The political divisions, disruptions, and uncertainties of the 1960s were mirrored in the literature of the decade, in which writers came to terms with changing attitudes toward social involvement, government and corporate power, individual and minority rights, drug use, and technological advances like television and consumer air travel that lent themselves to a global perspective but disrupted normal ways of thinking about time and space. The Death of the Novel debates in fiction and the increasingly provisional, momentary nature of poetry emphasized the fragility of language. In literary theory, the school of deconstruction, starting in about 1966, examined the fundamentally unstable quality of all utterances and how any statement depends on often unspoken and arbitrarily constructed assumptions. Still, some writers like the novelists John Updike and Ann Beattie and poets like Elizabeth Bishop and Stanley Kunitz remained committed to realistic description and traditional connections between text and represented world. Others, like those in the “Minimalist” school of prose fiction, labored to create a rigorously believable and philosophically acceptable aesthetic. While some mainly white voices responded to the 1960s by accounting for their aesthetic privilege, others took the decade as an opportunity to add their voices to American ideas of distinctive identity. Large platforms like literary feminism and the Black Arts Movement allowed individual authors to render particular experiences without having to feel they spoke for their race, ethnicity, or gender: Philip Roth and Bernard Malamud were American writers participating in this trend, and Adrienne Rich and Ursula Le Guin are good examples of powerful women writers. In the case of Native American literature, for which historical and cultural contexts did not exist to combat lingering stereotypes, the 1960s saw a parallel movement of critical writings to supplement creative works by Native authors.
After the Vietnam War, Americans voted on their cynicism about government intervention and nostalgia for traditional values by electing Ronald Reagan president in 1980. Reagan presided over the demise of the Soviet Union thanks to a massive buildup in American military spending that the Russians could not match. His economic policies hearkened back to the personal quest for wealth of the 1950s rather than the social activism of the early 1960s. Under Reagan and Clinton, industries downsized and were made more efficient for competition in a globalized marketplace. Instead of a monolithic communist threat, the United States faced a succession of smaller challenges in Grenada, Panama, Somalia, and Iraq that it could dispatch handily. The new shape of American influence materialized with the terrorist attacks on the World Trade Center and the Pentagon; instead of large states, Americans now face radical fundamentalist cells, and U.S. culture has only begun to respond to this antagonist.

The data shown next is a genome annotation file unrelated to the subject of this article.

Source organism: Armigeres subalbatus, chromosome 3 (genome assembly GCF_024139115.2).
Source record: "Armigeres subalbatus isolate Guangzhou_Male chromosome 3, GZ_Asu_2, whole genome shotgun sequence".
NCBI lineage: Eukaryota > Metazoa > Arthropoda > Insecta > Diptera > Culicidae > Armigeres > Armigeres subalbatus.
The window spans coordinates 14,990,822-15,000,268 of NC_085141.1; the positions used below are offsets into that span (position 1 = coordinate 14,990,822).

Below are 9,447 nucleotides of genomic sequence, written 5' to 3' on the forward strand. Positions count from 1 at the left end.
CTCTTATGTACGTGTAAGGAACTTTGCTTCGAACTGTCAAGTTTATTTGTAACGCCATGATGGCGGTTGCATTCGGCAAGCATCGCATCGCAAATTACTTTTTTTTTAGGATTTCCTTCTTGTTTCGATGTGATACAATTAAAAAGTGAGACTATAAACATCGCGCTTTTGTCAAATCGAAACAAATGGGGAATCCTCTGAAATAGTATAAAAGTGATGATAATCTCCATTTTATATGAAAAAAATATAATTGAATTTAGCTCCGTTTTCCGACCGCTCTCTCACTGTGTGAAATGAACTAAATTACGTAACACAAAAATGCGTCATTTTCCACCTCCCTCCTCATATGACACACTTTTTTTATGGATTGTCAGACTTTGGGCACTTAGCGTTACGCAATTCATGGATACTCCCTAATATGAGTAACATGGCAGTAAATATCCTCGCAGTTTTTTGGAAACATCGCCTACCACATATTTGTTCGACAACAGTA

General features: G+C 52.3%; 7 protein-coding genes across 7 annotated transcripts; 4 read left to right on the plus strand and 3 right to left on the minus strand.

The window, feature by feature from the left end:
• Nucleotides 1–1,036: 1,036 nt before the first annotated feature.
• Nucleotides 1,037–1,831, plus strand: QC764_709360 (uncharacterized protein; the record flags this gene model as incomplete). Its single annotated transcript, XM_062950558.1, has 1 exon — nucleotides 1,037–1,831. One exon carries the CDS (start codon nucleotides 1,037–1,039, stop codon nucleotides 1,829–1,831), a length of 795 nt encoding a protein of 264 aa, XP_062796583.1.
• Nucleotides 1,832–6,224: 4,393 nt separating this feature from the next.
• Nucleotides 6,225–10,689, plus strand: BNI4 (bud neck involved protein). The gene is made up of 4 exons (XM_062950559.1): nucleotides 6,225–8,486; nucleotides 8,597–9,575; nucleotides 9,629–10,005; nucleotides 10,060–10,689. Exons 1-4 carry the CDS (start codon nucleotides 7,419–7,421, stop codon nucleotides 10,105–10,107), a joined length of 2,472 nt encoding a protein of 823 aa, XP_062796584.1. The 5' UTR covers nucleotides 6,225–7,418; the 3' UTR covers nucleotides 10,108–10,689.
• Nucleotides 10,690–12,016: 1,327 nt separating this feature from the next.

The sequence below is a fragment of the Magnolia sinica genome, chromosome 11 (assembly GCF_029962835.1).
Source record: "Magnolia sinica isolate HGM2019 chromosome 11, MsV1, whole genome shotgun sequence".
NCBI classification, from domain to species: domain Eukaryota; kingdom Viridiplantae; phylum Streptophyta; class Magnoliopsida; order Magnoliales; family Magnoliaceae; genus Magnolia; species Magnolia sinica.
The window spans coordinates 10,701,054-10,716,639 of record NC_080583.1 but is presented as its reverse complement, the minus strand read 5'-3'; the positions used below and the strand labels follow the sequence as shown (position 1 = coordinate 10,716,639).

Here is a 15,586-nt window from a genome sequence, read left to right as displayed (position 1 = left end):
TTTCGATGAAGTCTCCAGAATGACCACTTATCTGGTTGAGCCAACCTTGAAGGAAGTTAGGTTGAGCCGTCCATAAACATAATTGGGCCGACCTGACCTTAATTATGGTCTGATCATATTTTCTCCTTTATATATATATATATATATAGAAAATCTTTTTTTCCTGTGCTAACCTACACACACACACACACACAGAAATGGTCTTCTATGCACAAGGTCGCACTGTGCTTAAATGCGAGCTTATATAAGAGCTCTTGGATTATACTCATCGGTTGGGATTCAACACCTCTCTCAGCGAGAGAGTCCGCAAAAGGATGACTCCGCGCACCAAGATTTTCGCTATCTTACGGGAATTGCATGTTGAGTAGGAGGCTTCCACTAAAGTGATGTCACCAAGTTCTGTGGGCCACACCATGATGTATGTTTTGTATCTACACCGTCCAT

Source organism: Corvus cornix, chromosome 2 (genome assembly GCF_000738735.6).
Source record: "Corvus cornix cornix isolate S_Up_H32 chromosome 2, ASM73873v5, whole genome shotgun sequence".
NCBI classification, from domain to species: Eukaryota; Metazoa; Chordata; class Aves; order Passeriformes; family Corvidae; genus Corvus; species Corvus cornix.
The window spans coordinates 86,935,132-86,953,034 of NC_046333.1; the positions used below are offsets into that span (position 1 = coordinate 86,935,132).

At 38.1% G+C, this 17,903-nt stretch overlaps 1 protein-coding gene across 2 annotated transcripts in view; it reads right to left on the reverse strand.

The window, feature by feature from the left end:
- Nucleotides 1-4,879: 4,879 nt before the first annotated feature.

As the Cold War ended, writers worked to broaden the cultural achievements of the 1960s, widening the scope of American experience and casting diversity and plurality as aesthetic ideals. African American women like Toni Morrison, Lucille Clifton, and Rita Dove wrote in national, racial, and ethnic terms; likewise, Sherman Alexie and Louise Erdrich succeeded in writing in the often ignored or suppressed tradition of Native American literature. Immigrant writers like Maxine Hong Kingston and Jhumpa Lahiri augmented national dialogues of assimilation and ethnic identity for Mexican, Chinese, Japanese, and Indian Americans. Perhaps the most telling emblem of this contemporary acceptance of new perspectives into conceptions of American experience is the Internet. Online, new hypertext realities need only be imagined to exist virtually, all users may join online communities, and writing exists in open-ended and interactive relationships with its readers.
The United States and World Power
- After the Allies defeated Germany and Japan in World War II, The United States emerged as the only world power with a strong economy.
- The nation’s participation in World War II had reorganized the American economy in ways that changed the lifestyles and expectations of its citizens. Women and African Americans, in particular, broadened their expectations of economic and social opportunities after their participation in the war effort.
- The United States exploded two atomic bombs in Japan in August 1945—the first and only atomic bombs that have ever been deployed. The effect was so horrific and catastrophic that the United States shifted to a policy of amassing military strength for deterrence rather than combat. This strategy was known as “cold war.”
- America’s cold war was directed at containing the political, economic, military, and ideological influence of Communism around the globe. The Soviet Union and, eventually, China emerged as the main cold war adversaries of the United States.